The older writers mention a typus inversus by which they understood a reversal of these symptoms-that is, first, sweating; then fever; and finally the chill. I have never seen such an occurrence, and in more recent communications I have found nothing further in relation to it. It seems to me, therefore, that this "type" was theoretically constructed, and not the result of observation. The so called "febris dissecta"-that is, with an interval between the three stages-I have likewise never observed, and doubt its occurrence. The duration of the whole paroxysm is variable, and may fluctuate between four and forty eight hours. Corresponding to this, the paroxysms are divided into short, moderately long, and long. Laveran, for instance, reckons the paroxysms of four to eight hours' duration among the short; of eight to twelve, among the moderately long; and over this, among the long. The duration of the paroxysm is closely connected with the evolution of the parasite, and will be considered in its proper section.
Lorain, who deserves credit for his thermometry of malarial fever, determines the relation of the three stages to one another in the figures 3 : 2 : 7. The longer the paroxysm lasts, the longer is the hot stage, though its period is always the shortest. Griesinger reports the rare occurrence of paroxysms extending over three days, in which the chill occupied the first day, the other two stages the second and the third.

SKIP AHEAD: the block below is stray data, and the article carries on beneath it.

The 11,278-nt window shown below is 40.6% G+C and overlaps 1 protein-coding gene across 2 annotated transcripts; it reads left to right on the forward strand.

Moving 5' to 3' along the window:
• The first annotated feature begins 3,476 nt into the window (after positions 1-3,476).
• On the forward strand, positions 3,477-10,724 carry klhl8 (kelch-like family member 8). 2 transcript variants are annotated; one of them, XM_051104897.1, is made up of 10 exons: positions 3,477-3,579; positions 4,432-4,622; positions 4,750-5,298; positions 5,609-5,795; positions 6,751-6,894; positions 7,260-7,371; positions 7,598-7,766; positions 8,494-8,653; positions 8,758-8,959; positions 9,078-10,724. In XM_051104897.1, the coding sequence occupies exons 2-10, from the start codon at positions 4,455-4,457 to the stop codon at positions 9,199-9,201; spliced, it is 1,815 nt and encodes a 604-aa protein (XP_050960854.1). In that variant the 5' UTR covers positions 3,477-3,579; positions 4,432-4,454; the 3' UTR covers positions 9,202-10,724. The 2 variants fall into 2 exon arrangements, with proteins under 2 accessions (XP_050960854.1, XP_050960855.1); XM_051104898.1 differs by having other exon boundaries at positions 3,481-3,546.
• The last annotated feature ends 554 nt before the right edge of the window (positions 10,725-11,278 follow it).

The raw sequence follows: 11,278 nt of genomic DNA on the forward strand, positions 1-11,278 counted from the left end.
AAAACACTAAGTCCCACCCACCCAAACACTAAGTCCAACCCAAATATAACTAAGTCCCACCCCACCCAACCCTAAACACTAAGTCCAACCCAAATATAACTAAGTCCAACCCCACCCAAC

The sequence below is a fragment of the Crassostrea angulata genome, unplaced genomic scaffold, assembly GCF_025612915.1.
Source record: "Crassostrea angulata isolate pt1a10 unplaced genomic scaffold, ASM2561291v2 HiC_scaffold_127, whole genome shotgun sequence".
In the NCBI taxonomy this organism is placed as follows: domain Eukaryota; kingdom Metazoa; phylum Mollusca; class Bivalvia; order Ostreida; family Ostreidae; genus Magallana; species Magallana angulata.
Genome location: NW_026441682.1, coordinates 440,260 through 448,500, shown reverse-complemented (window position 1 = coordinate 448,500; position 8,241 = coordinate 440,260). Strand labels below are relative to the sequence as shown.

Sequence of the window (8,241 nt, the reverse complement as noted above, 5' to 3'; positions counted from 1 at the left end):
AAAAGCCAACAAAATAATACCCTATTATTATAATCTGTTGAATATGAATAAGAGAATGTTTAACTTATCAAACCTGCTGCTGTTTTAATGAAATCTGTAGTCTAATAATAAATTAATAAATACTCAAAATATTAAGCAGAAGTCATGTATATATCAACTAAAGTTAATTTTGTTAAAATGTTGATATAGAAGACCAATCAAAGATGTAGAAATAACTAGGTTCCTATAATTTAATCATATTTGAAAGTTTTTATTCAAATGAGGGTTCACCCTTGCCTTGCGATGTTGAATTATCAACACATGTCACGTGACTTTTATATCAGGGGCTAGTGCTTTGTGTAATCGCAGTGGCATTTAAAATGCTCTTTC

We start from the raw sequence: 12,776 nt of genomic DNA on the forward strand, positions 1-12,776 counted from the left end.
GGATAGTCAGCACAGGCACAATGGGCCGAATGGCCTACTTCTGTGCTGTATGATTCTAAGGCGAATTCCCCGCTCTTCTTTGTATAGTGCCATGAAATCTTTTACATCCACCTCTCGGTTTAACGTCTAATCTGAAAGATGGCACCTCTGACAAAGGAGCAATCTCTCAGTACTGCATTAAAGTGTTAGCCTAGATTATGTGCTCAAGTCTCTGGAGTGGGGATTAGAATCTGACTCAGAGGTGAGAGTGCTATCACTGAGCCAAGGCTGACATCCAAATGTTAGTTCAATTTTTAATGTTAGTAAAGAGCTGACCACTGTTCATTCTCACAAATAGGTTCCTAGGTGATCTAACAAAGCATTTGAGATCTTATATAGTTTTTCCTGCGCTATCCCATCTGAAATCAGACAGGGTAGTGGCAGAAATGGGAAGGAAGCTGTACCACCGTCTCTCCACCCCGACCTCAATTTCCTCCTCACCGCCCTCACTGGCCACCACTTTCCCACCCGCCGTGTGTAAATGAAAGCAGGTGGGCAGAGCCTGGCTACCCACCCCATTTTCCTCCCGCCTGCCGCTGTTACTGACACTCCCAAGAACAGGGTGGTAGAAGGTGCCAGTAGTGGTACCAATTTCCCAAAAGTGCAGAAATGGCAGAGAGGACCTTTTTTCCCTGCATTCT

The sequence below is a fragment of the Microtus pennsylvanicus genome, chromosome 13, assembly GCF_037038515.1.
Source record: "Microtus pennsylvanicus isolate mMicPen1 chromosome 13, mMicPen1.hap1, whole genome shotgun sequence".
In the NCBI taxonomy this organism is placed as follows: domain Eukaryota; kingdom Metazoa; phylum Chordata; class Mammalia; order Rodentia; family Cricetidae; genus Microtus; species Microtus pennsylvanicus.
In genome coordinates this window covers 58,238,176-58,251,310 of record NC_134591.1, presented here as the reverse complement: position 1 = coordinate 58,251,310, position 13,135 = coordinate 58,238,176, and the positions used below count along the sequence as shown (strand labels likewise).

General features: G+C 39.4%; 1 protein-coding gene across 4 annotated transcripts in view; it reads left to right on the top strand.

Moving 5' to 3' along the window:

The configuration of the fever curve, as might be judged, is not always the same. In short paroxysms the curve runs to a point; in long ones we see more or less extended levels. Moreover, the curve does not always show a straight rise and fall, though this may be characterized typical; the decline is not frequently interrupted by a new rise, which may even be followed by a second and a third before the final critical fall occurs.
To determine the beginning of the paroxysm the thermometer is necessary, because the chill, in a large majority of cases, breaks out one to several hours afterward. The assertions of the patients, therefore, as little as they are to be depended upon in relation to the time of the chill, are even less trustworthy for the accurate determination of the beginning of the paroxysm. This can be learned only by the rise in temperature.
According to Maillot and the majority of observers since him, most paroxysms (about two thirds of all cases) occur between midnight and midday-in other words, in the morning. Moreover, according to Maillot, the greatest number of quotidian and tertian paroxysms occur about 10 a. m. ; the smallest number, between 9 p. m. and midnight.
In my experience of 107 cases 91 per cent, of the paroxysms (from the standpoint of the commencement of the temperature rise) occurred during the period between 10 a. m. and 3 p.m.; in 6 cases the paroxysms occurred early in the morning; in 5 in the evening, and only in 3 between 10 p. m. and midnight. My experience, therefore, corresponds to Maillot's. Maurel observed in Guiana the majority of paroxysms between 2 and 5 p. m.